Background and Justification of PowerOLAP
It is useful to evaluate technology in the context in which it is used or appreciated most. In this short background, we will talk about spreadsheets, their historical use, and look at the financial reporting tools being used today. Then we will focus on what OLAP technology is all about and what it enables you to accomplish. Next, we shall explore where we are technologically today with PowerOLAP® software. Building on that background information and the information in the Introduction to PowerOLAP®, we will next provide the practical information you need to start using PowerOLAP® application right away: using the PowerOLAP® Manuals, and understanding key concepts and the PowerOLAP® user interface.
Gathering the Information
Today, most organizations collect information in a relational database management system (RDBMS). The purpose of an RDBMS is to store data that details business transactions. The particulars of the sale, including product, territory, price, customer and the like are captured quickly and accurately. An RDBMS stores transactions in static, two-dimensional “tables”, familiar to us as the standard row-by-column spreadsheet format. Each row in a table contains a single record, and each time a transaction occurs, another record is added to the appropriate table. Although RDBMS systems are good at collecting and storing vast amounts of information, relational databases alone are inefficient tools for retrieving critical information.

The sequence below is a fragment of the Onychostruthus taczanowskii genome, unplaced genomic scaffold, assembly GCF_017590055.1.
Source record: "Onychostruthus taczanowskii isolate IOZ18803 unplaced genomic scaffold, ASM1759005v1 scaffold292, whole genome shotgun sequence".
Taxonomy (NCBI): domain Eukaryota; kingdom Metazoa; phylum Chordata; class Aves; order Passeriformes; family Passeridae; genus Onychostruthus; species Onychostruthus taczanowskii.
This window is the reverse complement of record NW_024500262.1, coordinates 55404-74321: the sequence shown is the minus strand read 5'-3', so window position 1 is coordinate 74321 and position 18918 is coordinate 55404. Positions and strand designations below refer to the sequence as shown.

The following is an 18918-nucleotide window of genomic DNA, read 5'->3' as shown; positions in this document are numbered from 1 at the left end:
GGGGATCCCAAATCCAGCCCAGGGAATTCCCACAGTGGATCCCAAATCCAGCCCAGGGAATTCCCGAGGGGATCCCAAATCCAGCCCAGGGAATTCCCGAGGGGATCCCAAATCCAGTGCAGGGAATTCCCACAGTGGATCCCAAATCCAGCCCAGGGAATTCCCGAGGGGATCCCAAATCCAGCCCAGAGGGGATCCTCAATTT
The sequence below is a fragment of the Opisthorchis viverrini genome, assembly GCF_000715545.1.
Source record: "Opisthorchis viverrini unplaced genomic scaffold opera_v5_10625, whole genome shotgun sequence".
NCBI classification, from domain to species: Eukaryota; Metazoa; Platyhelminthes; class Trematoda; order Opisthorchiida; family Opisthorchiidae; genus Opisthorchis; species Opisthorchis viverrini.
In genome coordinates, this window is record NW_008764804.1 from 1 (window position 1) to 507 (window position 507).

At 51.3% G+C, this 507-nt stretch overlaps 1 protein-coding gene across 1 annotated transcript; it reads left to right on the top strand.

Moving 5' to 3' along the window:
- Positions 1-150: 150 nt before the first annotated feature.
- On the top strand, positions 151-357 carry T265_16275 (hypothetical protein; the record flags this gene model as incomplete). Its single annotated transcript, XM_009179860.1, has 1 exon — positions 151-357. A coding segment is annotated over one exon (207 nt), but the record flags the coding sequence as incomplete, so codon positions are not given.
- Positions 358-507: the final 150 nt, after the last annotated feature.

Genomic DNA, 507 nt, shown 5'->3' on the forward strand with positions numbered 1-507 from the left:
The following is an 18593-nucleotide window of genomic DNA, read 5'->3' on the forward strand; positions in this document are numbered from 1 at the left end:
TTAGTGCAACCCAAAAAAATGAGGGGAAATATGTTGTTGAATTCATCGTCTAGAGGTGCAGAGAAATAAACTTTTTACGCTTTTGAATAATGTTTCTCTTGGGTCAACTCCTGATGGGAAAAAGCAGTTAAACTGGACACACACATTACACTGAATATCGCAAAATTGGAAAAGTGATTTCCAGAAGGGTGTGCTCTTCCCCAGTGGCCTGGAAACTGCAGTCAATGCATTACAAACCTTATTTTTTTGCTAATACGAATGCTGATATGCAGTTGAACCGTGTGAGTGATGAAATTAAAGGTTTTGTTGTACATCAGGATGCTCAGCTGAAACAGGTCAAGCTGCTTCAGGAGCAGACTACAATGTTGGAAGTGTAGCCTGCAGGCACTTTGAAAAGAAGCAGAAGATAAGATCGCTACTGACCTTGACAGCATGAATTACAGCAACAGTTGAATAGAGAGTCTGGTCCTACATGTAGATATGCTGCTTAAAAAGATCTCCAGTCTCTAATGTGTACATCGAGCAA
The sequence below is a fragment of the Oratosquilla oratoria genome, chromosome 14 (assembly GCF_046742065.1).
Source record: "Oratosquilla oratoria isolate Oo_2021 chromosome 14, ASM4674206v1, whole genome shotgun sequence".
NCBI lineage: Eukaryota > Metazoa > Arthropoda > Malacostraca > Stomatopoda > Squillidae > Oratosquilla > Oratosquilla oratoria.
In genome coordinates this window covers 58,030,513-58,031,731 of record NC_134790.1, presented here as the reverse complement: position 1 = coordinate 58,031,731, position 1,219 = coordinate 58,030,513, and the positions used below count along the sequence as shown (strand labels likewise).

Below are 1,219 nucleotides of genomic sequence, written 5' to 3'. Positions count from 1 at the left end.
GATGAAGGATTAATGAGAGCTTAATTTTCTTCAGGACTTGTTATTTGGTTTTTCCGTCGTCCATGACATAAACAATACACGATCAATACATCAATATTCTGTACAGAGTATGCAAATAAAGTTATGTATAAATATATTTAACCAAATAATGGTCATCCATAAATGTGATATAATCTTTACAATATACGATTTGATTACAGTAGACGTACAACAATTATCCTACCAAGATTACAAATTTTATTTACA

The language of relational systems is SQL—Structured Query Language—a formalized set of commands used to extract data from a table or related tables (thus the term, relational) to produce new summary tables of records. A SQL statement might, for example, take names from an Employee Information table (consisting of Name, Address, Phone Number, Date of Hire, Health Plan, etc.) and a Submitted Claims table (consisting of Claim Number, Health Plan, Date, Employee, etc.) to produce a report that indicates the employees who submitted claims for a particular health plan between January and June of the preceding year.
It is essential to note that while relational database systems are well-tuned to store transaction records and produce reports of this nature, they are not effective at providing flexible, time-sensitive analytical information or unique reports at a moment’s notice. Constructing and processing an SQL request requires specialized knowledge. As a result, sophisticated queries often require the involvement of MIS staff. Further, even the most elegant “translation” of a complicated request into SQL runs up against the underlying “grammar” of the relational database: numerous separate tables (at least in an average-sized or larger business), each of which contains lines of records in two-dimensional, row-by-column format.